Expanding your SaaS business to reach new segments requires careful planning, specific strategy and a thorough understanding of the customer. Ashley Grech, the Global Head of Sales for Square, shares advice and tips based on learnings from Square’s incredible success in moving upmarket and expanding their customer base from micro-merchants to large enterprises. 


The “Jobs to Be Done” Framework

The Jobs to Be Done (JTBD) framework is a methodology used to identify and empathize with a customer’s struggle and their desired progress. As Grech describes it: “Square follows the ‘Jobs to Be Done’ framework, which is an idea that customers will hire your product based on a need or a job they need to get done. That sounds kind of simple, but this actually helps you think about your product, not as a transaction, but it helps you to…understand the underlying need behind a purchasing decision.”

If you understand the job that the customer wants to hire a product or service for, you can more accurately develop products and create marketing messaging tailored to what customers are trying to accomplish.

Applying JTBD to Your Offerings

Your product’s core building blocks and reason for existence will help you navigate your customers’ JTBD. You must consider the following questions:

  • At its most fundamental level, what problem does your product solve? This is not about what can it do, but what job your product accomplishes that a customer needs to be done.
  • Once you have determined your fundamental purpose, can you replicate it across a broader audience? Could the same JTBD apply to an entirely different segment altogether?

Grech comments, “If you’re thinking about trying to expand or broaden your customer base, you should begin to assess whether or not your current offering can serve the ‘jobs to be done’ of a different segment, different size segment, or a different industry.”

Supporting Multiple Customer Segments

If you want to expand your servable market, take these steps:

  1. Learn the JTBD for Your New Segments. Do your research to find out what your new segment needs, then assess your current product experience: What might need to change to serve this larger customer or new industry?
  2. Target With Intention. Once you know how your offerings need to adjust, you’ll decide what adjacent markets to which you could feasibly sell. Then, target the broadest TAM possible without reinventing or overhauling your entire product.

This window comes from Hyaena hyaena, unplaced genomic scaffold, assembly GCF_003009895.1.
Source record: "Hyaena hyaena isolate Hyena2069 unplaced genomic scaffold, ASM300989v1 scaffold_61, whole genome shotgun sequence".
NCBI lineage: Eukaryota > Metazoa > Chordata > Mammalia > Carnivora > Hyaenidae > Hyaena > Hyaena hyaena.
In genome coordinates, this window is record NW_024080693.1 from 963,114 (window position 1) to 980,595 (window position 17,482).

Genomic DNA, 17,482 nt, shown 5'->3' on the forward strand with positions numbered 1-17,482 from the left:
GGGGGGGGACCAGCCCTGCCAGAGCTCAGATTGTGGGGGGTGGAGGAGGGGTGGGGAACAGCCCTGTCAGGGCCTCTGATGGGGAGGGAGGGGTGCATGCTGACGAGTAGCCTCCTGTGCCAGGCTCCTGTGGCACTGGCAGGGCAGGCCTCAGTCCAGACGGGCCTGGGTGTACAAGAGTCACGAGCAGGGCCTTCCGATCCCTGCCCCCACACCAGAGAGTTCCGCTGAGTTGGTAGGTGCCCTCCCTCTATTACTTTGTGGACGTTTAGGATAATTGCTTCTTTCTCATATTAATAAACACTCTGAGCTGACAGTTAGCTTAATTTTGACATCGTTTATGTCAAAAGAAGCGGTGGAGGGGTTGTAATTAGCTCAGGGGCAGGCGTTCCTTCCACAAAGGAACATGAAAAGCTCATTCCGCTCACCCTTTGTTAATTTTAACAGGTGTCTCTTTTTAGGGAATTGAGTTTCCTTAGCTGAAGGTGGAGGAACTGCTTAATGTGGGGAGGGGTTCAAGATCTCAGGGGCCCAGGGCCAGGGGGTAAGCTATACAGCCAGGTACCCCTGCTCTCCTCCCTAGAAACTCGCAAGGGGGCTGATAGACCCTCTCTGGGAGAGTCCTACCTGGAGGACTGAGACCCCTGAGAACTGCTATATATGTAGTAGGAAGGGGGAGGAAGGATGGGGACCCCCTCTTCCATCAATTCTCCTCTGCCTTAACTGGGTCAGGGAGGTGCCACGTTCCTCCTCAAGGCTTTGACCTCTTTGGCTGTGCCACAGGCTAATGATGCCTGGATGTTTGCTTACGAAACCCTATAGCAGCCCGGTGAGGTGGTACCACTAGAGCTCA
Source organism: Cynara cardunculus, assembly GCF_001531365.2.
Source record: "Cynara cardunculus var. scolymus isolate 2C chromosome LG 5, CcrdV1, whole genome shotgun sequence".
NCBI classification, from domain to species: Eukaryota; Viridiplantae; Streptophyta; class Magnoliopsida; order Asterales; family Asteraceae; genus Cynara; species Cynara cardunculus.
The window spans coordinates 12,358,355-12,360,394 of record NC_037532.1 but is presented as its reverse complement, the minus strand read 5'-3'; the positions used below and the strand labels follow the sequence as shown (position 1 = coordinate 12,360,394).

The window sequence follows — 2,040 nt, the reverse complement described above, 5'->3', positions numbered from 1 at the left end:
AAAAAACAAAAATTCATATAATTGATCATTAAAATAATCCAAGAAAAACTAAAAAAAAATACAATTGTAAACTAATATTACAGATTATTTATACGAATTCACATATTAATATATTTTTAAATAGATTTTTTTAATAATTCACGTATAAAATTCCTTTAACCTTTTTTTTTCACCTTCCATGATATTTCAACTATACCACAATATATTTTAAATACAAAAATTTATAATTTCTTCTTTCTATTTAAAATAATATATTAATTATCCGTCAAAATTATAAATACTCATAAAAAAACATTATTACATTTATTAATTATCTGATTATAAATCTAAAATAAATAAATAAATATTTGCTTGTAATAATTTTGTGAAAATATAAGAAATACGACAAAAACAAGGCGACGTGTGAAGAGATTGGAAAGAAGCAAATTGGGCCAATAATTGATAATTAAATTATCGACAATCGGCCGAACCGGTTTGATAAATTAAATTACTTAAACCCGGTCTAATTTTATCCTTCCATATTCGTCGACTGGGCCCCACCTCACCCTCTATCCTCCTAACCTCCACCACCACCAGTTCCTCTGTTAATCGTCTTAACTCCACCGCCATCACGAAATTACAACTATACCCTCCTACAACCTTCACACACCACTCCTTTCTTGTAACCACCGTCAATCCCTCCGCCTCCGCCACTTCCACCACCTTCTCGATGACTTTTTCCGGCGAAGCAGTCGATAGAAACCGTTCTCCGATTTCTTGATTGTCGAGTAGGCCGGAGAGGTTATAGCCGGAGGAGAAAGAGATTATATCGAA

3. Clear GTM. Before forming your GTM strategy, know the answer to these three questions:
    • Do you have a nuanced understanding of the buyer?
    • What do your buyers care about?
    • How will you reach your prospects?
  4. Structure Your Team Correctly. Decide whether to add new experienced leaders to your teams to help you expand your segment. Will you need unique or specialized knowledge or new processes? Grech says, “Empower your team with colleagues that know your space that you’re trying to move into, that they are familiar with the pain points that you are trying to solve for, and that they can speak a lingo and reach those customers.”

Advice for Moving Upmarket

Reach Customers With Complex Needs

Assuming that you won’t need a major product overhaul, think about moving upmarket as a packaging play. What groupings or branding of your products and services would most appeal to the JTBD of your customers?

Collaborate With Marketing to Reach These New Customers

“It is critical to identify these new jobs to be done, and then work with marketing to create the most connective messaging with this new customer base.” Grech goes onto suggest that you outline a plan to raise awareness amongst your new prospects through specific channels that will matter most to them.

Build the Right Feedback Loops

Your product team and frontline teams should communicate on a continuing basis. The product team should offer recommendations on how to package or bundle the product offerings to appeal to the new segment. And the frontline teams on the ground, like sales and support, can give direct customer feedback to the product team to continue to make improvements.

Key Takeaways

  • Identify JTBD and be intentional about growth.
  • Build for scale and flexibility.
  • Create a strong people foundation around your expanding needs.
  • Create a fast and robust feedback loop around the voice of your customers.

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